What is bullying?
People of all ages can be cruel to one another when they are in a bad mood, but this in itself does not constitute bullying because it is usually a ‘one-off’. Bullying, on the other hand, is repeated relentlessly. It involves either physical intimidation or verbal abuse, or both, and thanks to modern technology it does not even need to be face-to-face – cyberbullying through chat-rooms, emails and mobile phones is becoming increasingly common. Psychological bullying involves gossiping about the target or starting a cruel rumour about them. Verbal bullying includes teasing and taunting the victim.
Who are the bullies and why do they do it?
Both boys and girls can be bullies. Boys will bully both boys and girls, whereas girls tend to bully girls rather than boys. Bullies are people who take pleasure in belittling and scaring others cruelly so that they can dominate them. The bullies are often not happy people, but may have suffered abuse themselves. They often have low self-esteem and can only raise their opinion of themselves by putting other people down. Unfortunately this is a very short-term policy and they end up, according to statistics, having less successful lives than some other people.
How do bullies choose a victim?
Certain types of people attract bullies: targets tend to be smaller than the bully, younger, shy, passive, easily dominated and not to have a large circle of friends. Bullies head for people who look like they don’t fit in.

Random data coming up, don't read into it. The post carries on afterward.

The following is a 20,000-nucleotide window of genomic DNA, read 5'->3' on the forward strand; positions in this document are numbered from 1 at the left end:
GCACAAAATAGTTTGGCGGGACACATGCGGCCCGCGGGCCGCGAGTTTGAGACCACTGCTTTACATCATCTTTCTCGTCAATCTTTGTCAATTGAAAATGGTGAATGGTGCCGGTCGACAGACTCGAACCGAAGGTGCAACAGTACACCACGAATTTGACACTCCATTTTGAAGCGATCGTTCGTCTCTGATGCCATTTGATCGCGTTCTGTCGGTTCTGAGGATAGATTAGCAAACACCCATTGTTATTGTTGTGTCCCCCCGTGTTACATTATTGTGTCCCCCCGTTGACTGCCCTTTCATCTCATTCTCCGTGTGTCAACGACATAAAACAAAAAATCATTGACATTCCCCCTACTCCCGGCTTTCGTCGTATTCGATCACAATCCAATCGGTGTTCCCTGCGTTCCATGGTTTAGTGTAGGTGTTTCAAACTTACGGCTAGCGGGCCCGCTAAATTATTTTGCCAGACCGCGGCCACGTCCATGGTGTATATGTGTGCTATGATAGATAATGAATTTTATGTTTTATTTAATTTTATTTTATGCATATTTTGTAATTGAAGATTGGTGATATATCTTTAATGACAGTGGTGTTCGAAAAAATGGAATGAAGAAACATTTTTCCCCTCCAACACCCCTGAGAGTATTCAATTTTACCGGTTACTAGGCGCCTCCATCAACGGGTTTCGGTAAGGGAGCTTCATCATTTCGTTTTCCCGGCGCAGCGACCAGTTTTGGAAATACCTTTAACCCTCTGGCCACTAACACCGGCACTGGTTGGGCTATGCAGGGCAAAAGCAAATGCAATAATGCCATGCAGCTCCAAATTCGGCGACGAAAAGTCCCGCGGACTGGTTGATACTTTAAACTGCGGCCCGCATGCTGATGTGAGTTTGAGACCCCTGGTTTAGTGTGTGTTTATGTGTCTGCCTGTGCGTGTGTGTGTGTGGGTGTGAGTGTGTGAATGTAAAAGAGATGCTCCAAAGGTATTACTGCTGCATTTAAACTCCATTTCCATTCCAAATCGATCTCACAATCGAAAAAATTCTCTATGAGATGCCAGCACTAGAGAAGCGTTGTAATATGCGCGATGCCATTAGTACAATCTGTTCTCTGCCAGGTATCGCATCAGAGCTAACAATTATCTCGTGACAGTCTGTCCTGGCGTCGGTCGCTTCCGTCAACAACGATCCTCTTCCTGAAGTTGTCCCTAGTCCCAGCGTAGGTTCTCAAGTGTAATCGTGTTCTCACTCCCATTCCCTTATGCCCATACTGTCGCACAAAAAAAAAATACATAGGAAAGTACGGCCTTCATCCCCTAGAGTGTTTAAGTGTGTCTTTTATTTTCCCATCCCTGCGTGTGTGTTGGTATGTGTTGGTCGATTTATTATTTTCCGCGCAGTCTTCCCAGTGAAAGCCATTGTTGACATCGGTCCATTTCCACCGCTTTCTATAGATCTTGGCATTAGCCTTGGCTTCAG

What can you do if you are bullied?
The most obvious answer is to tell a responsible adult – a teacher, a counsellor, a coach, etc. It is worth remembering that adults may even be able to sort out the problem without the bully finding out how the situation was discovered. Apart from that, it is important to remember that bullying takes place in certain locations more than others (playgrounds, bathrooms, school buses, on the walk home, etc.), so avoid being alone in these places when possible. In fact, bullies are unlikely to pick on a person who is at the centre of a group of friends so, as far as possible, stay in a friendly group – there is safety in numbers! Also, it is worth plucking up courage to be assertive with a bully – assertive but not aggressive. It is vital not to fight back, however much you might want revenge. This is because the bully’s main aim is to wind you up. If you lose your temper, the bully has won because s/he has successfully wound you up. It is a much better idea to simply stand your ground, put your foot down and insist, calmly and clearly, that the bully leave you alone. You can even practise what to say beforehand so that it sounds right, and having said your piece, walk away. Such simple behaviour (along with ignoring taunts, etc) can eventually stop bullies because they are just not getting the reaction they want from you. Remember, bullies bully more than one victim. If you speak out against a bully, many other people will support you, either because they simply think you are right or because they too have been bullied.
Quick Quiz: Read the clues below and write the solutions on a piece of paper. Then take the first letter of each answer and rearrange them to find the hidden word connected with this Talking Point.
1. __________ through chat-rooms, emails and mobile phones is becoming increasingly common.
2. Boys will bully both boys and girls, whereas girls tend to bully girls __________ than boys.
3. It is important to remember that bullying takes place in certain __________ more than others.
4. Bullies are __________ to pick on a person who is at the centre of a group of friends.
5. If you speak out against a bully, many other people will support you, __________ because they simply think you are right or because they too have been bullied.
For use with Talking Point worksheets
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